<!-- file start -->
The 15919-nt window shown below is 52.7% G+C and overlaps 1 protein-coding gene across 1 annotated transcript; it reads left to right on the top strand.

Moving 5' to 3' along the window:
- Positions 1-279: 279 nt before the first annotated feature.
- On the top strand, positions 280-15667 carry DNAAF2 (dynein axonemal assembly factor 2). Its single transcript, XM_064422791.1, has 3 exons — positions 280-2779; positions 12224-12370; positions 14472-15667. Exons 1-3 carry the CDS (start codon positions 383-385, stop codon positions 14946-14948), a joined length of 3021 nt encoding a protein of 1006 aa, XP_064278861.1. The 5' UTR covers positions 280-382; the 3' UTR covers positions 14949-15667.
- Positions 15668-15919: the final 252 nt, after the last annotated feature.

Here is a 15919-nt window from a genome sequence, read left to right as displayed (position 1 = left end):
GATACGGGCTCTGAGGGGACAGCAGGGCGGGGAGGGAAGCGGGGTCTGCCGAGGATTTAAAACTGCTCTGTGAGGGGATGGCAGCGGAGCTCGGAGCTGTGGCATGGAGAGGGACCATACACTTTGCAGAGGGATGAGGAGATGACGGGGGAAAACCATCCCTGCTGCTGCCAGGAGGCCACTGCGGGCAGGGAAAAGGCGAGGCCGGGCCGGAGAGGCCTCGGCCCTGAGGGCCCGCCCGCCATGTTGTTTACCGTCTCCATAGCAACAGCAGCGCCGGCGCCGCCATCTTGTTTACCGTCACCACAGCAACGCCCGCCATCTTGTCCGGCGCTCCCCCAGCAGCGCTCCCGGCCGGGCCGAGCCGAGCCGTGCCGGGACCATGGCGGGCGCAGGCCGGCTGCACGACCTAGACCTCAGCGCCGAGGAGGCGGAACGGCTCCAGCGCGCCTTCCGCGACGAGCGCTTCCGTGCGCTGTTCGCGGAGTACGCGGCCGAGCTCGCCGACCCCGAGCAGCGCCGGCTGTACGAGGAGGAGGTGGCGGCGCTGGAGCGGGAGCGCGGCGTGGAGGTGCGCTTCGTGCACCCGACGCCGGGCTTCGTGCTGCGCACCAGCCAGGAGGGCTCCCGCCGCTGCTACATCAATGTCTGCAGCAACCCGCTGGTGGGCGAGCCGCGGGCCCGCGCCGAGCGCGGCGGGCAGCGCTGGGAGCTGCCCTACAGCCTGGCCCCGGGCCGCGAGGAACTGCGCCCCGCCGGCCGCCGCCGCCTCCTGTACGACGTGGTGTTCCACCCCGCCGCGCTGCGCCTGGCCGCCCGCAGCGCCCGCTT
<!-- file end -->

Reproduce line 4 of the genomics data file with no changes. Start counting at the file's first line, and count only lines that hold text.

- On the top strand, positions 280-15667 carry DNAAF2 (dynein axonemal assembly factor 2). Its single transcript, XM_064422791.1, has 3 exons — positions 280-2779; positions 12224-12370; positions 14472-15667. Exons 1-3 carry the CDS (start codon positions 383-385, stop codon positions 14946-14948), a joined length of 3021 nt encoding a protein of 1006 aa, XP_064278861.1. The 5' UTR covers positions 280-382; the 3' UTR covers positions 14949-15667.